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2005-12-13 23:45:32.478722+00 by ebradway 7 comments

While Charles Benton in Berkeley is probably the leading US guru for Kite Aerial Photography (KAP) and Dr. James Aber is the leading guru for scientific applications, Yvan van Hoorickx wins hands down for artistry! His site is absolutely amazing!

[ related topics: Photography Psychology, Psychiatry and Personality Bay Area Aerial Photography ]

comments in ascending chronological order (reverse):

#Comment Re: made: 2005-12-14 00:22:01.126365+00 by: ebradway [edit history]

I hate to leave people out. There are many, many others, like Scott Haefner, Brooks Leffler, Peter Bults and David Hunt.

[Chattanooga Theater Center parking lot at about 500ft]

[Dead Olympus Stylus 410]

Personally, I entered the fray this weekend when I launched my new Sutton Flowform 30 over Coolidge Park. My rig was fastened to the line and the images were blurry. I also fastened the rig assuming steady tension in the line. Never assume anything... Now I know that the Olympus Stylus 410 can't survive a fall from 300ft...

My new Olympus Stylus 800 arrives from Amazon tomorrow...

#Comment Re: made: 2005-12-14 00:35:34.951643+00 by: ebradway [edit history]

#Comment Re: made: 2005-12-14 00:59:44.816449+00 by: Dan Lyke

So at least the media survived...

It seems like it might be worth a few oz to put a small 'chute on your camera, don't know if you can pack it in such a way that it'd be sheltered in normal flight but flop free on release... Or maybe this is a place to involve a solid state accelerometer, a microcontroller, and a small deployment charge: a second of zero g (16 feet) and you explosively deploy a recovery chute.

Charles Benton has some great shots of Marin... I could spend some time here.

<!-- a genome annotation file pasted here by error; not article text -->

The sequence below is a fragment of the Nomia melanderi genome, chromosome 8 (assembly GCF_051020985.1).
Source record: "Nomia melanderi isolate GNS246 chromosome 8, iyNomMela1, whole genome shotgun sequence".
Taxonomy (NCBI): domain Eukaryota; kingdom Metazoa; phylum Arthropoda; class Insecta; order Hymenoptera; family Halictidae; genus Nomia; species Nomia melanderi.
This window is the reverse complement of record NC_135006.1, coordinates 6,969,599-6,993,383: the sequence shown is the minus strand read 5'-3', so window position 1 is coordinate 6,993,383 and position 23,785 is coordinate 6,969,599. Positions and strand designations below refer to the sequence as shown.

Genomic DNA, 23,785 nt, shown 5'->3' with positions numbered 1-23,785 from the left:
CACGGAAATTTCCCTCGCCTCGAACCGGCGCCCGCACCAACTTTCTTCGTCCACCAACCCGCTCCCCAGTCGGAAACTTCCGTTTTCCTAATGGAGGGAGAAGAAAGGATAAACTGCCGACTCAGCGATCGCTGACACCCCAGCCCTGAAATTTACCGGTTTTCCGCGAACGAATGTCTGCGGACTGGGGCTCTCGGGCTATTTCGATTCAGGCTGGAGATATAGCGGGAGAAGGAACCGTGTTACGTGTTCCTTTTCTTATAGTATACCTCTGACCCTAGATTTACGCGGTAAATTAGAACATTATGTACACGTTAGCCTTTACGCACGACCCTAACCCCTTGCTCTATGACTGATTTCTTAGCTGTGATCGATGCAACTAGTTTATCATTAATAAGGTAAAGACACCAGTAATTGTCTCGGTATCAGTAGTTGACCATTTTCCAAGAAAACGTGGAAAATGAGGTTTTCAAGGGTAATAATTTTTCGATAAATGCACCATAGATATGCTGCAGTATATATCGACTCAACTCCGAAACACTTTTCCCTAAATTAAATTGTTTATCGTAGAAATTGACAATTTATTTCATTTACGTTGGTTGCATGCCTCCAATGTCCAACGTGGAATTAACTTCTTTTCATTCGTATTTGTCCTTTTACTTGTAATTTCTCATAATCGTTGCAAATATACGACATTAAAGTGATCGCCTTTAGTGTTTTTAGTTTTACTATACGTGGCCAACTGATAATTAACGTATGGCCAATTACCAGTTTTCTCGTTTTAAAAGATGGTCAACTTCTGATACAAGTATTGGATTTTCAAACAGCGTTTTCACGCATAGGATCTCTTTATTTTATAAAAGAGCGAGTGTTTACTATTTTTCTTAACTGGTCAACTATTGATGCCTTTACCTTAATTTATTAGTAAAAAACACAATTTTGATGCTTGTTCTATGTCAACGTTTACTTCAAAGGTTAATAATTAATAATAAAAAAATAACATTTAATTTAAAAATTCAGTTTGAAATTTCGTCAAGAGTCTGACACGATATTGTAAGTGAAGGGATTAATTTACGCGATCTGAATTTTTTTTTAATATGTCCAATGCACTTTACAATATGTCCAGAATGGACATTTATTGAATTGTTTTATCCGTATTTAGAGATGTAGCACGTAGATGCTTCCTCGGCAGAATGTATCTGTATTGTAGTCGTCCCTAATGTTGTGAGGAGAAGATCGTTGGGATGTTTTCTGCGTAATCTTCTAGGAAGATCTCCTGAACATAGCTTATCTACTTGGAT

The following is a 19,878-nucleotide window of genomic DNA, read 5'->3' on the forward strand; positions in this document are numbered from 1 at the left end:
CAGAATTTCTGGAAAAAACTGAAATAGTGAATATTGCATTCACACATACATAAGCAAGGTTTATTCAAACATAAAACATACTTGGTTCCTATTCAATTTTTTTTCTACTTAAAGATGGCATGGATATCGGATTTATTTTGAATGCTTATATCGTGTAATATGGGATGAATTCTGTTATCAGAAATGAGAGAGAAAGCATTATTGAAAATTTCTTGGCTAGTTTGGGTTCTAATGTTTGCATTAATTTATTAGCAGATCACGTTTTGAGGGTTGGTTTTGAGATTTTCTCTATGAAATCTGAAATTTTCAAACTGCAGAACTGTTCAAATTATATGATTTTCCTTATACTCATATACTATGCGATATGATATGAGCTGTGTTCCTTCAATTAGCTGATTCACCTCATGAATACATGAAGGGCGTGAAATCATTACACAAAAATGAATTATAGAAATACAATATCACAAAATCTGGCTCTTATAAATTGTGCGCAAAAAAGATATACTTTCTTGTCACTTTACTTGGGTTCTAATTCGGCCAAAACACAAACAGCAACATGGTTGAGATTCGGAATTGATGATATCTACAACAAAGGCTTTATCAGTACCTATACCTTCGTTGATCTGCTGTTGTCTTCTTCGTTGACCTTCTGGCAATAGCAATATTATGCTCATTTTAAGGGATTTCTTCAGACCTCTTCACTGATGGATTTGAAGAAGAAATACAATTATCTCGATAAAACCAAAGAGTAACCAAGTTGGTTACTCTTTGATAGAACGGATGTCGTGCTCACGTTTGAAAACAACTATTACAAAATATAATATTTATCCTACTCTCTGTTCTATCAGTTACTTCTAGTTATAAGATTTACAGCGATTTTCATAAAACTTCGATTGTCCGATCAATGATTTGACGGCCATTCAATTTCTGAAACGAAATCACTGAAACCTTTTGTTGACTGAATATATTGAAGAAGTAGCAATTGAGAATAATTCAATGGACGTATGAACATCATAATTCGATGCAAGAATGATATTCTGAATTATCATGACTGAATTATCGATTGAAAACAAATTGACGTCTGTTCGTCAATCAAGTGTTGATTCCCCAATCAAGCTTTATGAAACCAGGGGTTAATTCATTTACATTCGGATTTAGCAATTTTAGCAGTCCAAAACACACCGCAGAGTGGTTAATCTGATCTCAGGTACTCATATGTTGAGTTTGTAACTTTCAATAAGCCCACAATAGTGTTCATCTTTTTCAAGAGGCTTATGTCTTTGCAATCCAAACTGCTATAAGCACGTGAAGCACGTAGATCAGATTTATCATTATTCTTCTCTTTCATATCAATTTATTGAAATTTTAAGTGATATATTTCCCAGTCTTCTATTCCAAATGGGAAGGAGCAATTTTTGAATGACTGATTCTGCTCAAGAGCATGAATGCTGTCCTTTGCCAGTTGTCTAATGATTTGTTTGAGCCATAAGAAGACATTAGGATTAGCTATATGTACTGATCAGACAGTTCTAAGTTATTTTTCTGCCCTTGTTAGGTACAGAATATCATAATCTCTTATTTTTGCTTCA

#Comment Re: made: 2005-12-14 14:16:30.553849+00 by: Hanan Cohen

The KAP of Timo Noko from Helsinki, Finland is a must see!


#Comment Re: made: 2005-12-14 15:52:24.433317+00 by: ebradway

On chutes and charges: I've been seriously considering a chute rig - but I think a healthy dose of double-checking and anticipating Murphy's Law would be more advisable. The way I had the rig attached to the line was just plain stupid. Just as stupid as my using an $8 piece of nylon to tether my balloon when it floated away - along with by NIR camera rig. The line actually melted! Now I use $40 worth of 200lb Dacron from Into the Wind.

A promise I made myself when I ordered the nicer camera was that I would slow down a little and try to double-check everything. I also promised my self to start flying more often...

The rig I use with my video downlink is an enclosure made of plexiglas. It's amazing how much energy plexigas can absorb. The camera probably would have fared much better in that rig rather than the exposed aluminum bracket I used here.

#Comment Re: made: 2005-12-14 17:11:52.041613+00 by: meuon

Eric, what about RC planes/helicopter? Too much vibration?

#Comment Re: made: 2005-12-14 21:58:22.198478+00 by: ebradway

meuon: everybody asks that question. And there are four problems.

First: vibration, as you mentioned Second: weight, most RC systems don't have alot of room for lifting a pound or two Third: cost, RC planes and helicopters are expensive, especially if big enough to compensate for the second problem Fourth: Ever try to fly an RC helicopter or plane? It's non-trivial. And when you've got a couple $Gs in the platform and another $500 in the camera, you don't want to experience a crash.

But yes... You can buy nicely configured rigs for about $10,000. For about $150,000, you can buy a UAV that flies itself. My goal is to put together a system that can be built for under $1000 and flown for less than $100/flight and can integrate into GIS for analyzing geographic change.